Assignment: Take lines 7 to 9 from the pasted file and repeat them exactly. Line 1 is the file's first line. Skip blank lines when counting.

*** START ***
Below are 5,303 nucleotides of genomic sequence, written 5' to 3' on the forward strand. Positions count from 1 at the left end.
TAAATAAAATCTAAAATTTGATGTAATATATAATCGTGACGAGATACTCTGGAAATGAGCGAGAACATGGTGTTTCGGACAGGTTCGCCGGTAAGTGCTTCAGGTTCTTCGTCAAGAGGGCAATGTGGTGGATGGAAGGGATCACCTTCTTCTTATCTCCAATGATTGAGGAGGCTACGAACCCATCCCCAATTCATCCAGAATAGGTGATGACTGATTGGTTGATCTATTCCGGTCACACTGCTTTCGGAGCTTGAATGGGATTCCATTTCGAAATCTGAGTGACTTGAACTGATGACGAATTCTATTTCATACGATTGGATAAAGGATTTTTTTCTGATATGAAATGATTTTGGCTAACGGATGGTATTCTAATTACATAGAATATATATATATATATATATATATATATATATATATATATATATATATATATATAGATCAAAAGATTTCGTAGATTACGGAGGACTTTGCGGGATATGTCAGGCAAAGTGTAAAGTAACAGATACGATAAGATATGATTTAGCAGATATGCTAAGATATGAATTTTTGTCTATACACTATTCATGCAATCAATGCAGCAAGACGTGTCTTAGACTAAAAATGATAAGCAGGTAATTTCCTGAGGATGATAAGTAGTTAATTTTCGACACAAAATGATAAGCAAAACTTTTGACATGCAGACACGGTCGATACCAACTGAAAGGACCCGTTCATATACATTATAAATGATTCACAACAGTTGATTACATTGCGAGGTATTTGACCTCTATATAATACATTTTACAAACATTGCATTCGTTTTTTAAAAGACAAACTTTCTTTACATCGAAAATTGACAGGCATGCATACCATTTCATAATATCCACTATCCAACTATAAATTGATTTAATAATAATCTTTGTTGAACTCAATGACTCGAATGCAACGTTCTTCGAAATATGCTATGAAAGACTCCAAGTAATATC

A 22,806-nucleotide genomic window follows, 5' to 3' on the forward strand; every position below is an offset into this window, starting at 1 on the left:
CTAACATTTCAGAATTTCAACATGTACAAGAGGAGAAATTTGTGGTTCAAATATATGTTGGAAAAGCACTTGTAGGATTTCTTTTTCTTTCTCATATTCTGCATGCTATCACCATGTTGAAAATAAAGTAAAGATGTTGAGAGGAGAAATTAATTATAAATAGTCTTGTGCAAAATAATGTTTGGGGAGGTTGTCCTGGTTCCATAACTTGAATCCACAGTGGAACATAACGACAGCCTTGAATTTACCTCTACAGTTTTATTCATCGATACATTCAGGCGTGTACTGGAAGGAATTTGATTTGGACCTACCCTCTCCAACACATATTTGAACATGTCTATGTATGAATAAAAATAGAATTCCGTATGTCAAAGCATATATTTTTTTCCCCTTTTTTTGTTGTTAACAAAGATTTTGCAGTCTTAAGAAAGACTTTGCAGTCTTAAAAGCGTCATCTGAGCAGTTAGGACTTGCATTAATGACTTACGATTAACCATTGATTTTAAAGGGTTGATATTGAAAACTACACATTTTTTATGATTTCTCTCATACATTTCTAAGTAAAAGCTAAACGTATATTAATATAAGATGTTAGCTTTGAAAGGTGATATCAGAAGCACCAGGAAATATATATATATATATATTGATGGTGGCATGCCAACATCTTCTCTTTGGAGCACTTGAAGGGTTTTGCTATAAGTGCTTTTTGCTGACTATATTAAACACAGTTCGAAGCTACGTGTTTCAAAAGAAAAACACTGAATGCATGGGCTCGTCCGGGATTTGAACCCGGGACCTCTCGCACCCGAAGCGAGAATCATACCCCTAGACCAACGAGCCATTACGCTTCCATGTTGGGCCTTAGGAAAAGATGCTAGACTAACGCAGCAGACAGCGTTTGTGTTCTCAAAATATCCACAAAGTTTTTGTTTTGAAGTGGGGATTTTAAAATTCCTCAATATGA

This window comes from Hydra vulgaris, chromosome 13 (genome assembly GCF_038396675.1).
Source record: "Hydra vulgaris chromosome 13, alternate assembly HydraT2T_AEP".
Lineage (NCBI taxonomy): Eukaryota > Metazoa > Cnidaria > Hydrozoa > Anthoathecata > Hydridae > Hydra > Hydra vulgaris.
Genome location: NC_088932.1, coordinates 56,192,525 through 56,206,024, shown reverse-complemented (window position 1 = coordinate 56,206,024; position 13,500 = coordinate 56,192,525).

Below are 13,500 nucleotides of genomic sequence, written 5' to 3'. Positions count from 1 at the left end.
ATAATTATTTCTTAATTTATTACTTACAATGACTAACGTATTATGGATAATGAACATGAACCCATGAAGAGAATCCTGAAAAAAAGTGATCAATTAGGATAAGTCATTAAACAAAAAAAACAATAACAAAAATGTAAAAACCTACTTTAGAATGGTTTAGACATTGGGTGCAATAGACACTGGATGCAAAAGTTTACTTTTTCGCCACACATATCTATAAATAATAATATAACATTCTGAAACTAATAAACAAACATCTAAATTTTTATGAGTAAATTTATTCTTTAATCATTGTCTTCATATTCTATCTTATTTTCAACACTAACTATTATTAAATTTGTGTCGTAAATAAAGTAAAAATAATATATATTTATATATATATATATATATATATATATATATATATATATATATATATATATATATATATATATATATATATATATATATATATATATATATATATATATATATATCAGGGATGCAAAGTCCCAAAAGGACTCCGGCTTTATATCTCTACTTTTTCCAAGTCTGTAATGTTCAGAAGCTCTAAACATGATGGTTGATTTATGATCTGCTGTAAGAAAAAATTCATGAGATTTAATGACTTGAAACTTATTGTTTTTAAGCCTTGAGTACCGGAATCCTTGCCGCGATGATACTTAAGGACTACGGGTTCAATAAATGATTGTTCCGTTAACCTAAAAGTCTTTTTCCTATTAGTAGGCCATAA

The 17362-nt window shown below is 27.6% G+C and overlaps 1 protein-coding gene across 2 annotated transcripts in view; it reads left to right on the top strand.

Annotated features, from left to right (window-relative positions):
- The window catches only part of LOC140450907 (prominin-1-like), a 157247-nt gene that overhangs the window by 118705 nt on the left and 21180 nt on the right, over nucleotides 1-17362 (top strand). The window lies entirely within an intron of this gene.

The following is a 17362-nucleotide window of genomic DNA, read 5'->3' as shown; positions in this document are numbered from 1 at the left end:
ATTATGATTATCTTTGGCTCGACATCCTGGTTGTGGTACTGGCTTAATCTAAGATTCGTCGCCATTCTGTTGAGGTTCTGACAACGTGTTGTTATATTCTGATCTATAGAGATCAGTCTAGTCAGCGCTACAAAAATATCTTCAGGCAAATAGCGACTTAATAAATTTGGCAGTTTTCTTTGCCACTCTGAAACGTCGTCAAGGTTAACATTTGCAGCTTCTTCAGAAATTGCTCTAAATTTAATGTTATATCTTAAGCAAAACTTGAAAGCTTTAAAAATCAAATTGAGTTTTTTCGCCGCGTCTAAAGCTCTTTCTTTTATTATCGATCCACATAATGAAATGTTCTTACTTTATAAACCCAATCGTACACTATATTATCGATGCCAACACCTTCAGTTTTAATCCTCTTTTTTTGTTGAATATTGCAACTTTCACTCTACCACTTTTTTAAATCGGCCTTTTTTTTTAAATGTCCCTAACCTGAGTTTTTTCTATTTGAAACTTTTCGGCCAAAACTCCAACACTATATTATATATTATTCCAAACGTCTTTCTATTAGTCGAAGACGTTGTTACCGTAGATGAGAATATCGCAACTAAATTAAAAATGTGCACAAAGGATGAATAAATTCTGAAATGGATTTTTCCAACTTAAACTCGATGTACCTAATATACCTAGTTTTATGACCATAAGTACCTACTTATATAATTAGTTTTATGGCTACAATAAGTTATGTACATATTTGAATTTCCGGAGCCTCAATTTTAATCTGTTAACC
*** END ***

Lineage (NCBI taxonomy): Eukaryota > Metazoa > Cnidaria > Hydrozoa > Anthoathecata > Hydridae > Hydra > Hydra vulgaris.
Genome location: NC_088932.1, coordinates 56,192,525 through 56,206,024, shown reverse-complemented (window position 1 = coordinate 56,206,024; position 13,500 = coordinate 56,192,525).

Below are 13,500 nucleotides of genomic sequence, written 5' to 3'. Positions count from 1 at the left end.